The financial impact of divorce can be very demanding, especially as it comes at a time when the emotional stress is already high. Taking the time to plan financially helps ensure that your divorce runs as smoothly as possible, increasing your chances of a fairer settlement and greater future security.
To secure your finances after divorce, you will need to develop a resilient, flexible strategy to prevent yourself running short of funds in the future.
As you make the shift from planning your finances as a couple to going it alone, you will need to develop a resilient, flexible strategy to prevent yourself running short of funds in the future. This will also help you to cope with the unexpected. A holistic financial planning service is the way forward, whether you need to reorganise your finances now, want to establish a new financial plan for the future or make sure your plan is adaptable to any future changes. Here is how you can tackle the situation in the most effective way:
Know What You're Dealing With
If you're facing an uncontested divorce or a default divorce, the process is more straightforward than a contested divorce, which can involve considerably more expense through court cases, barrister or solicitors’ bills and costly legal fees. A different plan will be needed in each case.
Take an Inventory
If you're about to approach your spouse about a divorce or separation, make sure you have a plan about where you will live, and what your incomings and outgoings will be. Have a thorough idea of what your shared financial assets are, such as investment accounts, insurance policies and other assets (cars, houses, etc.)
As well as money for the lawyer and other associated legal fees, you will also need a financial cushion to help you move into a new house and deal with your living expenses. If you don't, you might face the worst-case scenario of being forced to accept a divorce settlement that doesn't fully compensate you or completely support your needs. Having a financial plan in place will equip you to ascertain what is rightfully yours.
Sort Out Your Paperwork and Create a Divorce File
Getting your finances in order means first getting all your paperwork organised. Taking copies of deeds, insurance policies and other important financial documents is a good start, and you should securely store account numbers for bank accounts, credit cards and car loans, investment accounts and retirement savings accounts. Be prepared for the splitting of your financial assets by starting a divorce file so you can easily get access to all the information you need.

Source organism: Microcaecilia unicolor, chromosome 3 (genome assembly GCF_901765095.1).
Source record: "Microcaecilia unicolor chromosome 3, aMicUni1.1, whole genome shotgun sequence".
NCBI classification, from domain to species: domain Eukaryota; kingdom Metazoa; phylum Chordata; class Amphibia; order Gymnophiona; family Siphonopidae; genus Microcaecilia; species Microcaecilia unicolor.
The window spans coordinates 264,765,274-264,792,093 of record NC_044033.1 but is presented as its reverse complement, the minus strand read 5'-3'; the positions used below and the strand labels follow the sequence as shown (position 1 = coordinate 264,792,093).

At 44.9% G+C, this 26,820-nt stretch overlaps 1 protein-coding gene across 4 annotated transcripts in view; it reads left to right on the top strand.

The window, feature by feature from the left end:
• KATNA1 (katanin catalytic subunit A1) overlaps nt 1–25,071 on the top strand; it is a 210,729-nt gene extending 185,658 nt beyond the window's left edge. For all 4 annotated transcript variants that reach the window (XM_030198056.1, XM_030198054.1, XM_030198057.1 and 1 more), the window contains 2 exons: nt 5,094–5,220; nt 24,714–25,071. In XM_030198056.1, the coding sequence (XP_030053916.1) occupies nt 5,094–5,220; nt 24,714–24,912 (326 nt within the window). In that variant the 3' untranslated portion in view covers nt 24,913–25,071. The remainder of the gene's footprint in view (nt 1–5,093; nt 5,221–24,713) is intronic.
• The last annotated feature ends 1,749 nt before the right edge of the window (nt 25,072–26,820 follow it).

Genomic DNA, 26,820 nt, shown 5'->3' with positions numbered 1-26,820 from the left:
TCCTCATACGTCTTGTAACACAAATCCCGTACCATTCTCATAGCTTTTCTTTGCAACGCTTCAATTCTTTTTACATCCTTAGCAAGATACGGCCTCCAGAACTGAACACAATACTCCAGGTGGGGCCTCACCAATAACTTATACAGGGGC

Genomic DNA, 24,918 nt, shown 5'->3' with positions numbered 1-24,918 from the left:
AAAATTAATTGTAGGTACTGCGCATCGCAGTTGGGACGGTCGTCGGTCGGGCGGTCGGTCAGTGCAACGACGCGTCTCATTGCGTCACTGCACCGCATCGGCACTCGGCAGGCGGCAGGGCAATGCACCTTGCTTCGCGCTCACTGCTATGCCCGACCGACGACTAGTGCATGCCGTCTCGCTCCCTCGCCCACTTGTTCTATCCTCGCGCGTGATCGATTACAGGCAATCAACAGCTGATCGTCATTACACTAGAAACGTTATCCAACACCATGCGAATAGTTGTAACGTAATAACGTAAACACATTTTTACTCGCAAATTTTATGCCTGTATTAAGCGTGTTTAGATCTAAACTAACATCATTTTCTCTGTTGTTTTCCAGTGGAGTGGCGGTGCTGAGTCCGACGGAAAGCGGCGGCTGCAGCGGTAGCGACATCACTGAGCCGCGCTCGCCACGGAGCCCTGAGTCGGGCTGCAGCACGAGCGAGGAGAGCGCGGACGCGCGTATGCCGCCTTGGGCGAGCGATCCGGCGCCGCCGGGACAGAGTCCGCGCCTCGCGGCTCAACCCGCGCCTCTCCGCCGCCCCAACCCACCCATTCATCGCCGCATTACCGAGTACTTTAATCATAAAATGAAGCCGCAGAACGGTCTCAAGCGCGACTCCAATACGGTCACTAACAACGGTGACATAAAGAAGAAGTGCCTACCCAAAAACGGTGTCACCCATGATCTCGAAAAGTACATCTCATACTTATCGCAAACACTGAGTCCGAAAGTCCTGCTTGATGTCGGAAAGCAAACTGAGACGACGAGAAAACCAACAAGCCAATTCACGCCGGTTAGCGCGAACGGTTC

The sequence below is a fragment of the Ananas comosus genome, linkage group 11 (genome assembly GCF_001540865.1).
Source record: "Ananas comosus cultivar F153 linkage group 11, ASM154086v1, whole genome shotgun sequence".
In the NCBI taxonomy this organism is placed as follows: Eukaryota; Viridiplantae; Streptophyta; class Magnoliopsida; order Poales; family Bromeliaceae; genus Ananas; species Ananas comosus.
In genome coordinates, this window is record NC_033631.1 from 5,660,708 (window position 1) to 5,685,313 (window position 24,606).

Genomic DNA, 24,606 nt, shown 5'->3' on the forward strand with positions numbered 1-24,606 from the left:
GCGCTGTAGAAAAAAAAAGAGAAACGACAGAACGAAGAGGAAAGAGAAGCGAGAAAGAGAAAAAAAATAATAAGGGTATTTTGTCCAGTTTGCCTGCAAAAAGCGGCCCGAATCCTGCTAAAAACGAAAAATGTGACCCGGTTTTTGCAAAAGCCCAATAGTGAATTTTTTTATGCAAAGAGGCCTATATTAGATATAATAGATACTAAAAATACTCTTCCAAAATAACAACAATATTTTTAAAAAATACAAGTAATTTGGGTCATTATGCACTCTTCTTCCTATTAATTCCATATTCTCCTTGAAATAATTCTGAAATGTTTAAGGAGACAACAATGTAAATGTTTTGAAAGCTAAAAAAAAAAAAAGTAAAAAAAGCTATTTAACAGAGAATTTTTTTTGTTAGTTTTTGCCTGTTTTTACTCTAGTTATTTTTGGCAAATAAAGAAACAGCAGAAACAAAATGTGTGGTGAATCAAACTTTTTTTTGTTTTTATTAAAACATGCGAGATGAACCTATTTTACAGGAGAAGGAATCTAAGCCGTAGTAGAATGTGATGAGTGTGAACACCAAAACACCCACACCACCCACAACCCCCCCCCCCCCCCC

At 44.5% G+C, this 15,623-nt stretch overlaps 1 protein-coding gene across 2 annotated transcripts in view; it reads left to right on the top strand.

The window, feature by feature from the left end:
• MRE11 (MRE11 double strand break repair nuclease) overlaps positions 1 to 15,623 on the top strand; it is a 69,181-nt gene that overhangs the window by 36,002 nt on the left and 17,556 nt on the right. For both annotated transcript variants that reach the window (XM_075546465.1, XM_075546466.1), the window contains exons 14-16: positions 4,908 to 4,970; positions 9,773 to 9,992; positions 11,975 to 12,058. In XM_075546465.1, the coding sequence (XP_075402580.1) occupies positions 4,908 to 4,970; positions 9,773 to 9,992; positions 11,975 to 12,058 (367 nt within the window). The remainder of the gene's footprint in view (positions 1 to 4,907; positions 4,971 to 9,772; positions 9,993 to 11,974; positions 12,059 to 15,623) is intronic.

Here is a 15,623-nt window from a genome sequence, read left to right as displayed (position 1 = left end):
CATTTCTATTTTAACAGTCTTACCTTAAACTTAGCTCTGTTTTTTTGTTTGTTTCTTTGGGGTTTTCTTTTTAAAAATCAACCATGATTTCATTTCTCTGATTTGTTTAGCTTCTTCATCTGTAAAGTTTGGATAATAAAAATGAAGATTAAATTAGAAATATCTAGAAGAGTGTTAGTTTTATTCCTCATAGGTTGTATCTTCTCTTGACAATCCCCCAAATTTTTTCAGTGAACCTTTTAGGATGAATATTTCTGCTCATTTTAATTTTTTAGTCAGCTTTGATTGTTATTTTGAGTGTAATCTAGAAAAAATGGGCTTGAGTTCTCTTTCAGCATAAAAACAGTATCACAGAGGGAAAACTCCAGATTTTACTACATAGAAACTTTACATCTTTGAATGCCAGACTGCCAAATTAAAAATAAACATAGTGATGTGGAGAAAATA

Seek the Help of a Financial Adviser
To ensure that if something unexpected happens in the future, and your financial plan is not derailed, you need to find a highly-qualified adviser who specialises in estate planning, taxation and investments. A professional of this type will ensure that your estate is dealt with in a tax efficient manner and is protected for your family in the future. This needs to be someone who you can trust and who understands your needs. You can read our free guide to finding an adviser here: *Finding an adviser in a post RDR world.
Undertake Lifetime Cash-Flow Planning
This process will help you to clearly see how your new future looks from a financial perspective, allowing your adviser to identify opportunities and alert you to areas that require immediate attention. Your adviser will model and calculate your future financial needs, to help you understand the implications of different divorce settlements and outcomes. Working with your adviser, you will be able to identify how to make your money work harder for you, how to improve the pensions and investments you already have in place, and you will receive recommendations on the best strategy for your new future.
Efficient Portfolio help people to clarify their situations and equip them with the tools to build a new, successful future built around their individual goals. As the founder of this company, I provide detailed and bespoke financial guidance for couples navigating divorce with a view to the future they want to create for themselves – and for their now extended family. Just because you are divorcing or your family is ‘changing form’ doesn’t mean you can’t all have a bright future ahead.
People Don’t Plan to Fail, They Fail to Plan. We Want to Ensure You Don’t.